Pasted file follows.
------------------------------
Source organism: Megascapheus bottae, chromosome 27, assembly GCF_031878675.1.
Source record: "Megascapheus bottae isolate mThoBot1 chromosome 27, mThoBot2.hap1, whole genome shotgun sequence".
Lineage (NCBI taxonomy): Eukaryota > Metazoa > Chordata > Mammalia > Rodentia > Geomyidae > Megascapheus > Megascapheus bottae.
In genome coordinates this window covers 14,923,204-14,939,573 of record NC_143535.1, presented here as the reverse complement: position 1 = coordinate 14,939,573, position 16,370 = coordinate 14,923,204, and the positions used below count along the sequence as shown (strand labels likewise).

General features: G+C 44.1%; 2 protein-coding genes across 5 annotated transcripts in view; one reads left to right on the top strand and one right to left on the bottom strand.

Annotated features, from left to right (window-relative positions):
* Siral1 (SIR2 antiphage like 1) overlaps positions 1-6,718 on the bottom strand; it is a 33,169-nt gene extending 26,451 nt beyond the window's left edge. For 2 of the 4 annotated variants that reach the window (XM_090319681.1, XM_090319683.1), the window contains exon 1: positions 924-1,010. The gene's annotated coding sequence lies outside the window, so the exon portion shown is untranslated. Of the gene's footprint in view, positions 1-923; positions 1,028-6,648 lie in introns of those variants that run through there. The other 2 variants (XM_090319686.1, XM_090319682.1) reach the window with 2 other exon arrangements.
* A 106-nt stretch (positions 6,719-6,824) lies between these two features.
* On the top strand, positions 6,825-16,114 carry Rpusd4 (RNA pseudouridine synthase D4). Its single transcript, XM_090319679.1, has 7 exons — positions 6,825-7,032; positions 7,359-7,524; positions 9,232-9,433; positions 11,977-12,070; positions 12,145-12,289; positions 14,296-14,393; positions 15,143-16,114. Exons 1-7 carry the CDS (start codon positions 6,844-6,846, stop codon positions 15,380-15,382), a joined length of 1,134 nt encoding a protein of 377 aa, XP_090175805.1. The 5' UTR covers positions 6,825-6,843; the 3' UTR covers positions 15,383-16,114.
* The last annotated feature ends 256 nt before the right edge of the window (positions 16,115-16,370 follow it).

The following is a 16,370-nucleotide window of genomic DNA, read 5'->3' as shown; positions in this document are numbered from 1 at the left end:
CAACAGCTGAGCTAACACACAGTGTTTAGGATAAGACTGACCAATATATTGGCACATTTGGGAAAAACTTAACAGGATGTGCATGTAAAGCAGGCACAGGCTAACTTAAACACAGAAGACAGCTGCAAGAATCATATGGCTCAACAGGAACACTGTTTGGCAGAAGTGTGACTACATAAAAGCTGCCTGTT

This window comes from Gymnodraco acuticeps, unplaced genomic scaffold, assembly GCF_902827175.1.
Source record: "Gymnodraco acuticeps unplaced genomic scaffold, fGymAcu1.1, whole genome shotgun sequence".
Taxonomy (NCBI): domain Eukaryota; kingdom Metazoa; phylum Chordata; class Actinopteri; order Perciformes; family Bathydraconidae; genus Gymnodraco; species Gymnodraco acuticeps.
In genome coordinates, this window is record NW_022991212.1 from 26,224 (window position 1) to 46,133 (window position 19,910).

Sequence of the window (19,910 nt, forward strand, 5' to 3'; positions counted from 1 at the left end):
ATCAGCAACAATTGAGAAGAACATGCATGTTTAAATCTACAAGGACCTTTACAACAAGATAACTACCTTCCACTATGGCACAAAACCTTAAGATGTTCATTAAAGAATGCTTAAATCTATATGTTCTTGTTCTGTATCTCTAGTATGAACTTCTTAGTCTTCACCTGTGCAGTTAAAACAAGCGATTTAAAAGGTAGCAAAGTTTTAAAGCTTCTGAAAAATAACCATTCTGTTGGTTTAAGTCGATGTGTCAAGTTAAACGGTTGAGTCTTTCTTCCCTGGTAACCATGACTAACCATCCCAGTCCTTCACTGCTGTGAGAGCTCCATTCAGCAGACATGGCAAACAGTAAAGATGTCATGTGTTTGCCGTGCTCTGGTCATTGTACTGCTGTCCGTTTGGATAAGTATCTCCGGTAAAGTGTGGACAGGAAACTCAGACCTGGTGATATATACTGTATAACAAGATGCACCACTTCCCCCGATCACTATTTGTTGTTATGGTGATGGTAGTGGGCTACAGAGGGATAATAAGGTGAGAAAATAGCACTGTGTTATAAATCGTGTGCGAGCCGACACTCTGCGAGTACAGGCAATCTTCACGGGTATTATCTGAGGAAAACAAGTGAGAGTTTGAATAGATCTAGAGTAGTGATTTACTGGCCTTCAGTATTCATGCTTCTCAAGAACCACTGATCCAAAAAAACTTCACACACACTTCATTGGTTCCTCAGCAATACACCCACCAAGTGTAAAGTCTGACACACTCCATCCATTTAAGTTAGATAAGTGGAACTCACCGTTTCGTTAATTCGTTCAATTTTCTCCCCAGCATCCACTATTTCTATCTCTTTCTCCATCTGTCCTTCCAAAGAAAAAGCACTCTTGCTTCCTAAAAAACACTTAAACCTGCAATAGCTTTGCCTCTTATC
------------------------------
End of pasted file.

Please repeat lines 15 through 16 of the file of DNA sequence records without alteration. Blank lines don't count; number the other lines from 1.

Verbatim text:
Taxonomy (NCBI): domain Eukaryota; kingdom Metazoa; phylum Chordata; class Actinopteri; order Perciformes; family Bathydraconidae; genus Gymnodraco; species Gymnodraco acuticeps.
In genome coordinates, this window is record NW_022991212.1 from 26,224 (window position 1) to 46,133 (window position 19,910).